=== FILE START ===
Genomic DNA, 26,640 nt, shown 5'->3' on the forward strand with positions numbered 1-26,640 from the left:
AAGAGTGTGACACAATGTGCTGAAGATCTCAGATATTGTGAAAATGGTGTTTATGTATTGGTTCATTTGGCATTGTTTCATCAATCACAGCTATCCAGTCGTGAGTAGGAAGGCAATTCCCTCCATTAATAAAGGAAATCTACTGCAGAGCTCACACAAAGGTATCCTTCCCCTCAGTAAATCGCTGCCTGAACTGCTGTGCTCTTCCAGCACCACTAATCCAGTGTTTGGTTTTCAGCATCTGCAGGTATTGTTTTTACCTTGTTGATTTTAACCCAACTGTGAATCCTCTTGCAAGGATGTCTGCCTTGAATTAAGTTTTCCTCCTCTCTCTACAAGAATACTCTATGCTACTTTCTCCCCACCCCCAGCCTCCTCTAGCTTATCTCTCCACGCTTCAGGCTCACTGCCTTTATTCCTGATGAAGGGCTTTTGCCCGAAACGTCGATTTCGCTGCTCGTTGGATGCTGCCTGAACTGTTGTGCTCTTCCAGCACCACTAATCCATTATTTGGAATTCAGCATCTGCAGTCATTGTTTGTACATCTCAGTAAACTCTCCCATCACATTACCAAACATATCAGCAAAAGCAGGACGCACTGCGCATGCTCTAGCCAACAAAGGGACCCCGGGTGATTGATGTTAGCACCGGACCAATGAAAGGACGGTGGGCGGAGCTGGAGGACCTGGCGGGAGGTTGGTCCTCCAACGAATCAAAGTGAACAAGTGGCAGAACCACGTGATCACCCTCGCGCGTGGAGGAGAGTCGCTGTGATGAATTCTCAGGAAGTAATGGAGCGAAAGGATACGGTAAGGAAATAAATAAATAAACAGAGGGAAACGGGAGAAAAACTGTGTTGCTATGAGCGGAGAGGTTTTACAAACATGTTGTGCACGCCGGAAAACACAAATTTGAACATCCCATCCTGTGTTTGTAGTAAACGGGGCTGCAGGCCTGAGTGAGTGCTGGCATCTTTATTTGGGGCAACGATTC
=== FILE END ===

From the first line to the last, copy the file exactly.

Genomic DNA, 26,640 nt, shown 5'->3' on the forward strand with positions numbered 1-26,640 from the left:
AAGAGTGTGACACAATGTGCTGAAGATCTCAGATATTGTGAAAATGGTGTTTATGTATTGGTTCATTTGGCATTGTTTCATCAATCACAGCTATCCAGTCGTGAGTAGGAAGGCAATTCCCTCCATTAATAAAGGAAATCTACTGCAGAGCTCACACAAAGGTATCCTTCCCCTCAGTAAATCGCTGCCTGAACTGCTGTGCTCTTCCAGCACCACTAATCCAGTGTTTGGTTTTCAGCATCTGCAGGTATTGTTTTTACCTTGTTGATTTTAACCCAACTGTGAATCCTCTTGCAAGGATGTCTGCCTTGAATTAAGTTTTCCTCCTCTCTCTACAAGAATACTCTATGCTACTTTCTCCCCACCCCCAGCCTCCTCTAGCTTATCTCTCCACGCTTCAGGCTCACTGCCTTTATTCCTGATGAAGGGCTTTTGCCCGAAACGTCGATTTCGCTGCTCGTTGGATGCTGCCTGAACTGTTGTGCTCTTCCAGCACCACTAATCCATTATTTGGAATTCAGCATCTGCAGTCATTGTTTGTACATCTCAGTAAACTCTCCCATCACATTACCAAACATATCAGCAAAAGCAGGACGCACTGCGCATGCTCTAGCCAACAAAGGGACCCCGGGTGATTGATGTTAGCACCGGACCAATGAAAGGACGGTGGGCGGAGCTGGAGGACCTGGCGGGAGGTTGGTCCTCCAACGAATCAAAGTGAACAAGTGGCAGAACCACGTGATCACCCTCGCGCGTGGAGGAGAGTCGCTGTGATGAATTCTCAGGAAGTAATGGAGCGAAAGGATACGGTAAGGAAATAAATAAATAAACAGAGGGAAACGGGAGAAAAACTGTGTTGCTATGAGCGGAGAGGTTTTACAAACATGTTGTGCACGCCGGAAAACACAAATTTGAACATCCCATCCTGTGTTTGTAGTAAACGGGGCTGCAGGCCTGAGTGAGTGCTGGCATCTTTATTTGGGGCAACGATTC